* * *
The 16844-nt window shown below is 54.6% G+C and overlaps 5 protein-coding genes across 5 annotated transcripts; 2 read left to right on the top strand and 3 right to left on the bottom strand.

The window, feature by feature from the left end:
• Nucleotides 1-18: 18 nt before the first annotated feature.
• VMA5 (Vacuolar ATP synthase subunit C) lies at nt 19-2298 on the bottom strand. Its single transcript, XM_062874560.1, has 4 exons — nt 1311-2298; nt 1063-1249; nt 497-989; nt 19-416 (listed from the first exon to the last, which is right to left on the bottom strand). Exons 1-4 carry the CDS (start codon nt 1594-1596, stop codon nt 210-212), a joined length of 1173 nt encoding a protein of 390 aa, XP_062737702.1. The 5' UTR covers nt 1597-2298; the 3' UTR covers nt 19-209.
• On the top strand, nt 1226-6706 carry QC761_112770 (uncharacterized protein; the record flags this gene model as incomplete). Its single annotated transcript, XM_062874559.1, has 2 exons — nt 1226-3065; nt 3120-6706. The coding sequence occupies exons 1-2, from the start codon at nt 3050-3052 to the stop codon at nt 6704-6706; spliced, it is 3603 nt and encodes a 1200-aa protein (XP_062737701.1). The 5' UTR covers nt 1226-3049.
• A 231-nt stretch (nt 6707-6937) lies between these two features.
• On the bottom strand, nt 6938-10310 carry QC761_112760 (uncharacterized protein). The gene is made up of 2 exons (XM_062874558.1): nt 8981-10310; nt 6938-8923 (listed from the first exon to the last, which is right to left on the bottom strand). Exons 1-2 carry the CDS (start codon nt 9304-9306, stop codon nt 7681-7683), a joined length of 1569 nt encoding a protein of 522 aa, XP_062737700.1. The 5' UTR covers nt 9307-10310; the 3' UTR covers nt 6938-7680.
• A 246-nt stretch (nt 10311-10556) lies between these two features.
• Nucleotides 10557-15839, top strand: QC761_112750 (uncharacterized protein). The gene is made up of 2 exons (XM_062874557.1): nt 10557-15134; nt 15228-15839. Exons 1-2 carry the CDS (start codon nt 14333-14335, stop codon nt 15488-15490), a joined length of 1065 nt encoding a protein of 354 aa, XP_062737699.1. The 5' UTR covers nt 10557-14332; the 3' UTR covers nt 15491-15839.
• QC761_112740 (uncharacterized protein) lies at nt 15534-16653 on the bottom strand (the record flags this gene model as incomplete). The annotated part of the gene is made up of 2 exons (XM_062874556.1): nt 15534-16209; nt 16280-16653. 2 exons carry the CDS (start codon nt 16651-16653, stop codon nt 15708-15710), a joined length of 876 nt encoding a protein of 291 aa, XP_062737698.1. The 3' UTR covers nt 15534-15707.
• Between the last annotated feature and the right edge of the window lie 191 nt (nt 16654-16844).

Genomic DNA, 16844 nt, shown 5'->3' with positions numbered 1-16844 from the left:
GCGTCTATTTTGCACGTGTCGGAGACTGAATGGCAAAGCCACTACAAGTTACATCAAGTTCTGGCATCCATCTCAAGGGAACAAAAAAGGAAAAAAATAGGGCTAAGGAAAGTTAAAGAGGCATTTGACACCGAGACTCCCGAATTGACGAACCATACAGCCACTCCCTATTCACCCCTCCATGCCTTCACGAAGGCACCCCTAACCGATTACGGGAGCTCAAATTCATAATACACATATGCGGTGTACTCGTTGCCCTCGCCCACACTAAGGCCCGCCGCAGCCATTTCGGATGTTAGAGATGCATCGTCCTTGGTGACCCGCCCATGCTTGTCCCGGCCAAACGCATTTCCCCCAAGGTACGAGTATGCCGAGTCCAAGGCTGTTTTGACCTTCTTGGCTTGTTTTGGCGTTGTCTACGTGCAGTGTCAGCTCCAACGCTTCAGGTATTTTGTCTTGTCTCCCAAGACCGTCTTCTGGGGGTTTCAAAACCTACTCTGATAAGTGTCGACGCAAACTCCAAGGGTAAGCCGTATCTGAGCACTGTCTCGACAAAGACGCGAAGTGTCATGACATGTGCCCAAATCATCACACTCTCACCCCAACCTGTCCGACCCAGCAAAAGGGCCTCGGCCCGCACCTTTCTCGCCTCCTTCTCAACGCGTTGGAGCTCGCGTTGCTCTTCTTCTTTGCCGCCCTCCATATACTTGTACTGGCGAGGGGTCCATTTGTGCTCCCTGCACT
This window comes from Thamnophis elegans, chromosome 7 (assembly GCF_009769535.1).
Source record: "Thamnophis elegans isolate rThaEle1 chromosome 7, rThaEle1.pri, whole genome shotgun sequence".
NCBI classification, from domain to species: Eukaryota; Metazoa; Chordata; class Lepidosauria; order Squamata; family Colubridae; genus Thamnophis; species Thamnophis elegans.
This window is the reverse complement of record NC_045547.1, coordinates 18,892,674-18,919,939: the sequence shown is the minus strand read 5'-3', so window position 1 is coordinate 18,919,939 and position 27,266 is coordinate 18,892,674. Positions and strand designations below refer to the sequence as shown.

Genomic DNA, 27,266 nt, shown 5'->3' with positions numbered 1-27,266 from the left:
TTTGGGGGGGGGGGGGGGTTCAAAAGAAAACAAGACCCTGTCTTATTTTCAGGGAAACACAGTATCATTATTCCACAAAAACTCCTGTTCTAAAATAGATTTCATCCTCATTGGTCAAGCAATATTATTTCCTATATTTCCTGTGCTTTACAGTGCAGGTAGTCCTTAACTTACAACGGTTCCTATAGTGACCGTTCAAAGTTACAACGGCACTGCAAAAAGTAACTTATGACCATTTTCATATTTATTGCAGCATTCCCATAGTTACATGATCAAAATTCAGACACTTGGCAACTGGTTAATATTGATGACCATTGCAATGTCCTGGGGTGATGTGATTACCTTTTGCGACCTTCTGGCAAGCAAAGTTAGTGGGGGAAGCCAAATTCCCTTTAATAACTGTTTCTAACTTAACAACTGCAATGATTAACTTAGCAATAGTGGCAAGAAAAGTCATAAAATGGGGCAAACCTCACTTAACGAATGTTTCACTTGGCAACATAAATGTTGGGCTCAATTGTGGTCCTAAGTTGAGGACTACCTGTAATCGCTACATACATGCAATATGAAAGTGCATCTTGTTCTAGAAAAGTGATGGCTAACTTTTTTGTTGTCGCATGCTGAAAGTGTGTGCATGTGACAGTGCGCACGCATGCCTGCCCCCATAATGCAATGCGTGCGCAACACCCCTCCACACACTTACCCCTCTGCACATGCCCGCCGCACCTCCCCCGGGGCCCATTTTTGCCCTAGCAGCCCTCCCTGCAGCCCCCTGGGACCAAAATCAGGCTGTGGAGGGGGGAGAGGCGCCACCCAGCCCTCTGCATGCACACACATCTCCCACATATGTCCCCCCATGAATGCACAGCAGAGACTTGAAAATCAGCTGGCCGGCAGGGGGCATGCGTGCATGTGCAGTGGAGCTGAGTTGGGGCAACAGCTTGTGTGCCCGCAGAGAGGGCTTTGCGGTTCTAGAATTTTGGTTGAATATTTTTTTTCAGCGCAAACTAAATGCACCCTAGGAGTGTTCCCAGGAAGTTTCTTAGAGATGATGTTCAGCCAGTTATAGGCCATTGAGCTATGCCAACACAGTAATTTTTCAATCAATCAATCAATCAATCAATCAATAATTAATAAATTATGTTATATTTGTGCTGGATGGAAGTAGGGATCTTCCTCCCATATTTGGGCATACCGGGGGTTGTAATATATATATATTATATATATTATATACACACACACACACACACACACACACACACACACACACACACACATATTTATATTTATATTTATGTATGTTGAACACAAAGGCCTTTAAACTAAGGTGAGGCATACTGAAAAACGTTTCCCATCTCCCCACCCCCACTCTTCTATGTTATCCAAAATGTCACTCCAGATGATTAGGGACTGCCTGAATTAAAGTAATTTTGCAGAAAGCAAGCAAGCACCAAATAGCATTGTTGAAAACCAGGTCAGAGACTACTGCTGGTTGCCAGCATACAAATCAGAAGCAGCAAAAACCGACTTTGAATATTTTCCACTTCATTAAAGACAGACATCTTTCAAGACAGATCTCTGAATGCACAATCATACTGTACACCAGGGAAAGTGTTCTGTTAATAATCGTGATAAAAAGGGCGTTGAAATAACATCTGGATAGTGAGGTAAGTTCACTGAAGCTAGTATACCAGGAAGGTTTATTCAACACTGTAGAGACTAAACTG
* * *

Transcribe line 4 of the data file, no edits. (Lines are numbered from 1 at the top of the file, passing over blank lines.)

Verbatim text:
• VMA5 (Vacuolar ATP synthase subunit C) lies at nt 19-2298 on the bottom strand. Its single transcript, XM_062874560.1, has 4 exons — nt 1311-2298; nt 1063-1249; nt 497-989; nt 19-416 (listed from the first exon to the last, which is right to left on the bottom strand). Exons 1-4 carry the CDS (start codon nt 1594-1596, stop codon nt 210-212), a joined length of 1173 nt encoding a protein of 390 aa, XP_062737702.1. The 5' UTR covers nt 1597-2298; the 3' UTR covers nt 19-209.